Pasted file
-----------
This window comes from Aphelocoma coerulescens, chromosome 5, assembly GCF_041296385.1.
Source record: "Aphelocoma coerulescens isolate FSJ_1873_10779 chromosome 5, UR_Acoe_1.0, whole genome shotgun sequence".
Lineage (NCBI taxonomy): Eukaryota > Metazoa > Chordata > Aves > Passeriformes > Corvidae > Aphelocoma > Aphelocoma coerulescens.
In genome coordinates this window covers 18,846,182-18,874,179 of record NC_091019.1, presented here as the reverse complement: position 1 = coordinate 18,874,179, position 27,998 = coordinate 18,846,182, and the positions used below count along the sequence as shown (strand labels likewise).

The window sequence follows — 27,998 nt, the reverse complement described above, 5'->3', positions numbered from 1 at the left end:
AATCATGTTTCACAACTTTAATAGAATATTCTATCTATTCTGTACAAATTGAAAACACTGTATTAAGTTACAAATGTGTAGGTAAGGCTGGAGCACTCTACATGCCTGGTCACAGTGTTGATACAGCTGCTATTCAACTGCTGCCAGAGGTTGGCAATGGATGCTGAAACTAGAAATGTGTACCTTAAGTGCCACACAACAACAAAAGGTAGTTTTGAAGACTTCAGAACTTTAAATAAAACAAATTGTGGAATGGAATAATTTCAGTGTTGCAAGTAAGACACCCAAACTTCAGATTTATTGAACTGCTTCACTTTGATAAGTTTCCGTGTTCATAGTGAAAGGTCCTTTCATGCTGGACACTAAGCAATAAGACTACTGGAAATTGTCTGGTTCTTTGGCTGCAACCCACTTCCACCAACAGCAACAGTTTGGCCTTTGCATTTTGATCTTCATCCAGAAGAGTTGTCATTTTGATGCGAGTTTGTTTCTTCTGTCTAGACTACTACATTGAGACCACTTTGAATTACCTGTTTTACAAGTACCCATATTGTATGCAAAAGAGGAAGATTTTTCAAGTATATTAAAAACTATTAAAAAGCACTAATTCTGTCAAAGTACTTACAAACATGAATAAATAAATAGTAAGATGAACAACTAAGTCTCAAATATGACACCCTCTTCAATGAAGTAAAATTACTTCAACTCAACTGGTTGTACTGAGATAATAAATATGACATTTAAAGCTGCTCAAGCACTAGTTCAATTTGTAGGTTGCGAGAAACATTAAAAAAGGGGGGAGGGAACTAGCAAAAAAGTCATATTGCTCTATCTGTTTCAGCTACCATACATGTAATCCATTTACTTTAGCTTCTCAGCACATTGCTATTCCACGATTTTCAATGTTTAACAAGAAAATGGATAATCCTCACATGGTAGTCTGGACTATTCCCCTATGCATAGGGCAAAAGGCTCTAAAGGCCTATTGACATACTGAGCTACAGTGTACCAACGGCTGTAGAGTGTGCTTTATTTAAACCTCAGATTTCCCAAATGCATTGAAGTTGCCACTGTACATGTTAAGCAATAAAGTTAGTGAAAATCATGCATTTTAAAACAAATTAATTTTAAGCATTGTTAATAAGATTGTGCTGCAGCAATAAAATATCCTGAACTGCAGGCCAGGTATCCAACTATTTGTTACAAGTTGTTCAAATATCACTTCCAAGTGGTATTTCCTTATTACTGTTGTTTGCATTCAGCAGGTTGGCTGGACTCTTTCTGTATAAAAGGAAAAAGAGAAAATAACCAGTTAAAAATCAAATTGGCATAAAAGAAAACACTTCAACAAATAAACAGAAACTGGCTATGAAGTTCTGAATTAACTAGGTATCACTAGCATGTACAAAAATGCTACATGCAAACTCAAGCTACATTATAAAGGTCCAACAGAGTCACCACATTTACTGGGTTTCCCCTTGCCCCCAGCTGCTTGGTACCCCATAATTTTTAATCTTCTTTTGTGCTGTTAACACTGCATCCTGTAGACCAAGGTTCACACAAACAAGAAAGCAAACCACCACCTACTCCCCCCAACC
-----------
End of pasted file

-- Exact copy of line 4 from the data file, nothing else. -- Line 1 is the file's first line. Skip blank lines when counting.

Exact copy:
In genome coordinates this window covers 18,846,182-18,874,179 of record NC_091019.1, presented here as the reverse complement: position 1 = coordinate 18,874,179, position 27,998 = coordinate 18,846,182, and the positions used below count along the sequence as shown (strand labels likewise).